THE BEST COMICS OF 2018
The Comics Journal is an essential source for reporting on and discussing the comics scene. I am honored to be included in its annual Best of The Year in Comics feature. You can see my list highlighted below. And you will be amazed at the vast selection of suggested reading from various notable critics, creators and publishers. Take a look at this year’s Comics Journal feature right here.
Amongst the Liberal Elite by Elly Lonon and Joan Reilly
1. AMONGST THE LIBERAL ELITE by Elly Lonon and Joan Reilly (Powerhouse Books)
To be able to take a popular column made up of clever repartee and turn it into a graphic novel is quite remarkable.
Prism Stalker by Sloane Leong
2. PRISM STALKER by Sloane Leong (Image)
For a comics critic who also both writes and draws comics, I am confident in sharing with you what sets Ms. Leong apart. If the cartoonist is particularly driven, the transition can be made from bohemian poet to career path. In this ideal case, the work retains that same idiosyncratic vibe and integrity.
Berlin by Jason Lutes
3. BERLIN by Jason Lutes (D&Q)
This is the omnibus we’ve been waiting for, the complete Berlin! It has been twenty years in the making and looks wonderful all in one place.
Art Comic by Matthew Thurber
4. ART COMIC by Matthew Thurber (D&Q)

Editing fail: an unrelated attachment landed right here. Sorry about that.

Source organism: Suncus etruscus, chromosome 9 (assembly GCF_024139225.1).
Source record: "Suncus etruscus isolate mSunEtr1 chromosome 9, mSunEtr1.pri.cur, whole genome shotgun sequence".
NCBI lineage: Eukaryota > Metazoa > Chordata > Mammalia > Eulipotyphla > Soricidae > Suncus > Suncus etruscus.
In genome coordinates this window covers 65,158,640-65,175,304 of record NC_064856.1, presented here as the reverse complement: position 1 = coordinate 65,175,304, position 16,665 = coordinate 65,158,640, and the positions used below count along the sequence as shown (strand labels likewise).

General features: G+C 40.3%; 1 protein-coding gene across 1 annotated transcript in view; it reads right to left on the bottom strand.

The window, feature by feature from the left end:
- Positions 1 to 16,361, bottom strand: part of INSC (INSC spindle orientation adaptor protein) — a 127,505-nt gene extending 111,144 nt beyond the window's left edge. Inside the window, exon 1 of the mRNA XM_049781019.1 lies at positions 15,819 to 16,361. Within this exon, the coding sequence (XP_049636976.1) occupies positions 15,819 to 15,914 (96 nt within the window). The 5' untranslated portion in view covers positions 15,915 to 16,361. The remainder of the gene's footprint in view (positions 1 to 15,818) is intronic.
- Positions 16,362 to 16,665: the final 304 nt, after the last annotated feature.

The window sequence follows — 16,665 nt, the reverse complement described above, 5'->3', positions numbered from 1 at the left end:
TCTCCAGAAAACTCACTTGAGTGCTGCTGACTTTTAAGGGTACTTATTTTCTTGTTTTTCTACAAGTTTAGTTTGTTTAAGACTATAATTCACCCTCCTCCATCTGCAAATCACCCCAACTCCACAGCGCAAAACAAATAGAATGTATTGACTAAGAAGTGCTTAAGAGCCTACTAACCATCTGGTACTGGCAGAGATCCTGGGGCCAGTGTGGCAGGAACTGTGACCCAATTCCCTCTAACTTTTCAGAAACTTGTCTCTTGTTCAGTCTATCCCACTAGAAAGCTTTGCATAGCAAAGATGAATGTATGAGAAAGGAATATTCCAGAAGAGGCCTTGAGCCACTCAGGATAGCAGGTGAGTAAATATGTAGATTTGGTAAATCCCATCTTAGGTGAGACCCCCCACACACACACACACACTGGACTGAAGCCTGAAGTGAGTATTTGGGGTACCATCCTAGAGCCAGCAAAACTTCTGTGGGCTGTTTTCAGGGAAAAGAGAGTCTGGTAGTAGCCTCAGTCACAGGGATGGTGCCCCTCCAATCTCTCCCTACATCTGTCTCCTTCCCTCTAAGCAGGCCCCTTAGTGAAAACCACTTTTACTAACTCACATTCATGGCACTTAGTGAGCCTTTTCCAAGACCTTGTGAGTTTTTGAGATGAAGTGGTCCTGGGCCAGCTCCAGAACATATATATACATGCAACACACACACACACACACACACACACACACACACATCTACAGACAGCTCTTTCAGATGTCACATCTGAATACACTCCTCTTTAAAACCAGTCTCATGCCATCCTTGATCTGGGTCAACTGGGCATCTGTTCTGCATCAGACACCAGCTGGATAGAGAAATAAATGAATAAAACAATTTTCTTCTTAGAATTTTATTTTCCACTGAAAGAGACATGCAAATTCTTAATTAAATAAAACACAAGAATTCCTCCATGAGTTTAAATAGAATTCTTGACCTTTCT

Mr. Thurber actually works out his satirical narrative to such a precise degree that it reaches a peak of whimsical perfection.
Windowpane by Joe Kessler
5. WINDOWPANE by Joe Kessler (Breakdown)
In a fit of petulant bravado, Mr. Kessler will take a gob of primary colors and fling them like a bolt of lightning. A blast of these harsh basic colors will blow up some characters to bits. Others will be saved for a proper decapitation. All in a day’s work.
The Furnace by Prentis Rollins
6. THE FURNACE by Prentis Rollins (Tor Books)
This work does indeed compare favorably with the best of the original Twilight Zone. That’s a tall order but this is an exceptionally unique work. I don’t take such comparisons lightly and I have no problem striking down false claims that occur quite often. So, yes, this is the real deal with its finely modulated pace and attention to detail.
M.F.K. by Nilah Magruder
7. M.F.K. by Nilah Magruder (Insight Comics)
This is one of the most unusual and mysterious comics I’ve ever read.
Alpha: Abidjan to Paris by Bessora and Barroux
8. ALPHA: ABIDJAN TO PARIS by Bessora and Barroux (Bellevue Literary Press)
Alpha, our main character, while symbolic of all immigrants struggling against the odds, readily engages the reader with his own set of specifics. In this way, the creative team truly gives a face to a problem demanding our attention.
The Dead Eye and The Deep Blue Sea by Vannak Anan Prum
9. THE DEAD EYE AND THE DEEP BLUE SEA by Vannak Anan Prum (Seven Stories)
There are more slaves today, well over 40 million, than at any time in human history. A new book, a graphic memoir, by Vannak Anan Prum provides a most vivid and compelling testimony.
The Winner by Karl Stevens
10. THE WINNER by Karl Stevens (Retrofit)
Mr. Stevens is engaging in the fine old tradition of presenting a portrait of the artist and having the reader take of it what they will. In this case, there is much to take and much to celebrate.